With a surfeit of nominations — 11, including Best Actress, Best Supporting Actor, Best Supporting Actress, Best Director, and Best Picture — for Everything Everywhere All at Once, and no shortage of nominations for Black Panther: Wakanda Forever, the slate of nominations for the 2023 Academy Awards might, finally, be the year that puts to bed the notion that the Oscars has a bias against genre movies.
The Underdog Syndrome
The idea that the Academy Awards have had something against science fiction, fantasy, or horror films has been a longstanding tradition at this point, and has almost become an accepted piece of fact as opposed to a suspicion; Marvel Studios head Kevin Feige said that such a bias “certainly exists” as recently as 2021, when talking about his disappointment that Marvel movies aren’t routinely recognized for awards.
Again, it’s worth pointing out that Marvel’s Black Panther: Wakanda Forever got nominated for five Academy Awards this morning. (It’s also worth remembering that the first Black Panther got nominated for six two years before Feige gave that interview, including Best Picture.)
The origin behind the belief in an anti-genre bias likely stemmed from the fierce protectiveness that fans have for their favorite properties — a protectiveness that includes an attitude that, if others don’t share the enthusiasm for their particular obsession, then there’s some ulterior motive or dislike at play, as opposed to simple disinterest. It wasn’t enough that the Marvel movies — or, before them, WB’s Batman movies, or the Star Wars movies, or whatever — were making exceptional amounts of money and shaping pop culture as a whole; that they weren’t also getting nominated for Best Picture meant that particular system was rigged, as opposed to there simply being other movies more deserving.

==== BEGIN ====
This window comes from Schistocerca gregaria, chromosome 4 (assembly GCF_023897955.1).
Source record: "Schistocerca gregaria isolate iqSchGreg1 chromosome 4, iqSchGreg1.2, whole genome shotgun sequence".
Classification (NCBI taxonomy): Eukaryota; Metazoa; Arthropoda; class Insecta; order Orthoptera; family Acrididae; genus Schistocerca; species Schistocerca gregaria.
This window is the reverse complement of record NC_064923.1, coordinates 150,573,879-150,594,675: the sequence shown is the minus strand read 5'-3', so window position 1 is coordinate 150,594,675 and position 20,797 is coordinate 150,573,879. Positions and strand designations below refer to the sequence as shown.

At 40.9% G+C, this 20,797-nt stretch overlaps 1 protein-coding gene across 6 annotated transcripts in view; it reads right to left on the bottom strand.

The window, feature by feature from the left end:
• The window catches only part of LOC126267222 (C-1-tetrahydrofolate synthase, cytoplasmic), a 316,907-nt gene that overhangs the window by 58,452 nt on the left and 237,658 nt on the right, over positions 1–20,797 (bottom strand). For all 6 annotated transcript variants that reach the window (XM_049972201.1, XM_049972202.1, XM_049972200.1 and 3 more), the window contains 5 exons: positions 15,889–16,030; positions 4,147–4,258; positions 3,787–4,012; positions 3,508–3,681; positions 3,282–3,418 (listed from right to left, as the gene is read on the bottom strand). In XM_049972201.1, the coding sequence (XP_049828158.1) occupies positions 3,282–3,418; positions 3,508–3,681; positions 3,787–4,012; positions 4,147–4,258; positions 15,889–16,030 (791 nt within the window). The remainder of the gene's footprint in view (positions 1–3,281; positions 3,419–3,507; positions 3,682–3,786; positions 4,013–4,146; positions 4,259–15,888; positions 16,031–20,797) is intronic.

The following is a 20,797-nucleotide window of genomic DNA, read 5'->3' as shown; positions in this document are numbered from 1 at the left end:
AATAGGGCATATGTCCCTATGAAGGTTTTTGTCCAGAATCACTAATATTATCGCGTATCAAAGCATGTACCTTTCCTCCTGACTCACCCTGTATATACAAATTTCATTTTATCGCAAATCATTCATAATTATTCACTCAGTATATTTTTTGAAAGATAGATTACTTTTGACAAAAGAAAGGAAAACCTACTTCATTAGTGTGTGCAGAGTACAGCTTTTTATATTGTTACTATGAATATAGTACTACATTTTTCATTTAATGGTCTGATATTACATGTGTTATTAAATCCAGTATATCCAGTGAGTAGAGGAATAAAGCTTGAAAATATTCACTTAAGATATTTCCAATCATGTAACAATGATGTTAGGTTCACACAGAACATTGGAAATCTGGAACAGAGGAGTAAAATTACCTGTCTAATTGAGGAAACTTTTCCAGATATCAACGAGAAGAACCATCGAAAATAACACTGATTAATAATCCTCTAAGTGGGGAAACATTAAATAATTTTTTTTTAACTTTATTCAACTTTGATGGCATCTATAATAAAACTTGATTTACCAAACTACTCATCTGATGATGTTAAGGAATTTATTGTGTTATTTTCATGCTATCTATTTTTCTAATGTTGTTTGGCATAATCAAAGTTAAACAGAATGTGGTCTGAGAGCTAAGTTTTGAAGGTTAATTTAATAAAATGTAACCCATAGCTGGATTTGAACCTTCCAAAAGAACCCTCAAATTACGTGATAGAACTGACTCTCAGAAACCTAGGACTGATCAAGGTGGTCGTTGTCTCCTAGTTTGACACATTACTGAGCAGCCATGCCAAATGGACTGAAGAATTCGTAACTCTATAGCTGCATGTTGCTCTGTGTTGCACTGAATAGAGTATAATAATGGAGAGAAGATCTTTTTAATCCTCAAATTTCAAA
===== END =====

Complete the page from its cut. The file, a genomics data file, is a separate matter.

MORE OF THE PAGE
I’m reminded of the 2020 Academy Awards, when Avengers: Endgame made history by failing to win any Oscars despite Marvel and Disney campaigning hard for both Best Actor and Best Picture nods with an expensive lobbying campaign. The lack of recognition was taken as an affront of the superhero genre as a whole, leading to the surreal moment in last year’s Awards when a new category — the Movie Cheer Moment — was created with the express purpose of netting Endgame something… only for the movie to lose out to Zack Snyder’s Justice League.
This year, however, there’s no getting around the fact that genre movies are well represented in the Oscar nominations. Everything Everywhere All At Once — a multiverse movie that is as dizzying and inventive as any genre fan could hope — leads the way in terms of overall nominations, but movies like Black Panther: Wakanda Forever, The Batman, and RRR all make appearances outside of the traditionally genre-focused effects and editing categories. Avatar: The Way of Water got four nominations, including one for Best Picture. If the Academy as a mass mind really did have something against genre movies, that would certainly appear to be a problem it’s moved past, based on this year’s line-up of nominees.
This isn’t to say that the Oscar nominations are perfect — they never are, and arguably could never be, given how subjective the idea of a “best” anything is — nor that there aren’t obvious blind spots in this year’s list. The lack of any nomination for Jordan Peele’s Nope, for example, feels genuinely curious and worth noting; Keke Palmer doesn’t get anything for her performance in that movie? Really? That said, there are always going to be oversights and obvious misses in any list of nominees — and no awards of any kind ever make an entirely perfect list at any time.
(The lack of any recognition for Nope feels particularly odd given that Get Out got four nominations back in 2018; but then, 2019’s Us was similarly ignored by the Academy despite being nominated for countless other awards. Maybe horror remains a genre that needs a little more to convince the uncertain.)
For now, though, let’s hope that this year’s nominees puts to rest the idea that genre movies — by far the most culturally dominant force in contemporary cinema, as the shockingly significant box office haul of the second Avatar movie underscores — are underdogs in any meaningful manner, and instead lets everyone move forward to appreciate the Academy Awards for what they really are: an enjoyably overblown spectacle of self-congratulation that we’re all going to watch just to see that song from RRR performed live.
The 95th Academy Awards will take place March 12; we all agree that it’s all about “Naatu Naatu,” right?
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